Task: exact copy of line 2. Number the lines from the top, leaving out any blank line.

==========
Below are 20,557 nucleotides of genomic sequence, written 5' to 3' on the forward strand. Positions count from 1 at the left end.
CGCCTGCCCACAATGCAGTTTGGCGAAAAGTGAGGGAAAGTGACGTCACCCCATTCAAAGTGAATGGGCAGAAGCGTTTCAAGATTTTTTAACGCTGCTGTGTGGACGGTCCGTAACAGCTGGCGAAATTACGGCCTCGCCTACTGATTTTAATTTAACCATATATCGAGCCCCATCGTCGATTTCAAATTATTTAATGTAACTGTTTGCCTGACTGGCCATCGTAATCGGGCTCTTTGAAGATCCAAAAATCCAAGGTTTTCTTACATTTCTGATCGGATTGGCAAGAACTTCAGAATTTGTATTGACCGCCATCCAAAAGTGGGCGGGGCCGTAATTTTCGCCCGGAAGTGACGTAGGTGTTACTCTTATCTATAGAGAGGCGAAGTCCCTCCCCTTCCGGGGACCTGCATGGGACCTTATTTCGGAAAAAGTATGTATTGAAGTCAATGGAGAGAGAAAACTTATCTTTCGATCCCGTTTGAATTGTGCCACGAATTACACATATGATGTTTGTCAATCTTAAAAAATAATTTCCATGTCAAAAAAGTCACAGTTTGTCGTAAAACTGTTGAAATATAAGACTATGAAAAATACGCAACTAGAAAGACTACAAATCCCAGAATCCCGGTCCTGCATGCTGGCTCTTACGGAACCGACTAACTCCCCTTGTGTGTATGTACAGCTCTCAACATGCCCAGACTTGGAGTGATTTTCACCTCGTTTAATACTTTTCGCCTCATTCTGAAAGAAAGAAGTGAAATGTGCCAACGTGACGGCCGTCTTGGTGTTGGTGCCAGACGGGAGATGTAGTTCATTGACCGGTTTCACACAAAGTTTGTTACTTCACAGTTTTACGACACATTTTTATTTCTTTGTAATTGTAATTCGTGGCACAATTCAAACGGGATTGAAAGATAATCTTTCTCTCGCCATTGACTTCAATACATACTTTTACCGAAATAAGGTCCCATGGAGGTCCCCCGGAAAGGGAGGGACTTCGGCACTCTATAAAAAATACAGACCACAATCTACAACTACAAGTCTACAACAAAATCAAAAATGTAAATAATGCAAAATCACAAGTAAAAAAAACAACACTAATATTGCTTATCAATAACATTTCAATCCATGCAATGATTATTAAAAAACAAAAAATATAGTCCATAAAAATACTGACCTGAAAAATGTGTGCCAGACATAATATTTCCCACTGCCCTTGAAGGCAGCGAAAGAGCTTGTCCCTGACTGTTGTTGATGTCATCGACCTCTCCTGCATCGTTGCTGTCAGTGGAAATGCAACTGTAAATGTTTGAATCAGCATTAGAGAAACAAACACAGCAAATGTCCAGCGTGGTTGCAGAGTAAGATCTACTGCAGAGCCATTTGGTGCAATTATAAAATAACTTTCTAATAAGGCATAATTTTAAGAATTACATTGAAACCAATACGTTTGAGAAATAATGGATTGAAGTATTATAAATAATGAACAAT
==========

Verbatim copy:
CGCCTGCCCACAATGCAGTTTGGCGAAAAGTGAGGGAAAGTGACGTCACCCCATTCAAAGTGAATGGGCAGAAGCGTTTCAAGATTTTTTAACGCTGCTGTGTGGACGGTCCGTAACAGCTGGCGAAATTACGGCCTCGCCTACTGATTTTAATTTAACCATATATCGAGCCCCATCGTCGATTTCAAATTATTTAATGTAACTGTTTGCCTGACTGGCCATCGTAATCGGGCTCTTTGAAGATCCAAAAATCCAAGGTTTTCTTACATTTCTGATCGGATTGGCAAGAACTTCAGAATTTGTATTGACCGCCATCCAAAAGTGGGCGGGGCCGTAATTTTCGCCCGGAAGTGACGTAGGTGTTACTCTTATCTATAGAGAGGCGAAGTCCCTCCCCTTCCGGGGACCTGCATGGGACCTTATTTCGGAAAAAGTATGTATTGAAGTCAATGGAGAGAGAAAACTTATCTTTCGATCCCGTTTGAATTGTGCCACGAATTACACATATGATGTTTGTCAATCTTAAAAAATAATTTCCATGTCAAAAAAGTCACAGTTTGTCGTAAAACTGTTGAAATATAAGACTATGAAAAATACGCAACTAGAAAGACTACAAATCCCAGAATCCCGGTCCTGCATGCTGGCTCTTACGGAACCGACTAACTCCCCTTGTGTGTATGTACAGCTCTCAACATGCCCAGACTTGGAGTGATTTTCACCTCGTTTAATACTTTTCGCCTCATTCTGAAAGAAAGAAGTGAAATGTGCCAACGTGACGGCCGTCTTGGTGTTGGTGCCAGACGGGAGATGTAGTTCATTGACCGGTTTCACACAAAGTTTGTTACTTCACAGTTTTACGACACATTTTTATTTCTTTGTAATTGTAATTCGTGGCACAATTCAAACGGGATTGAAAGATAATCTTTCTCTCGCCATTGACTTCAATACATACTTTTACCGAAATAAGGTCCCATGGAGGTCCCCCGGAAAGGGAGGGACTTCGGCACTCTATAAAAAATACAGACCACAATCTACAACTACAAGTCTACAACAAAATCAAAAATGTAAATAATGCAAAATCACAAGTAAAAAAAACAACACTAATATTGCTTATCAATAACATTTCAATCCATGCAATGATTATTAAAAAACAAAAAATATAGTCCATAAAAATACTGACCTGAAAAATGTGTGCCAGACATAATATTTCCCACTGCCCTTGAAGGCAGCGAAAGAGCTTGTCCCTGACTGTTGTTGATGTCATCGACCTCTCCTGCATCGTTGCTGTCAGTGGAAATGCAACTGTAAATGTTTGAATCAGCATTAGAGAAACAAACACAGCAAATGTCCAGCGTGGTTGCAGAGTAAGATCTACTGCAGAGCCATTTGGTGCAATTATAAAATAACTTTCTAATAAGGCATAATTTTAAGAATTACATTGAAACCAATACGTTTGAGAAATAATGGATTGAAGTATTATAAATAATGAACAAT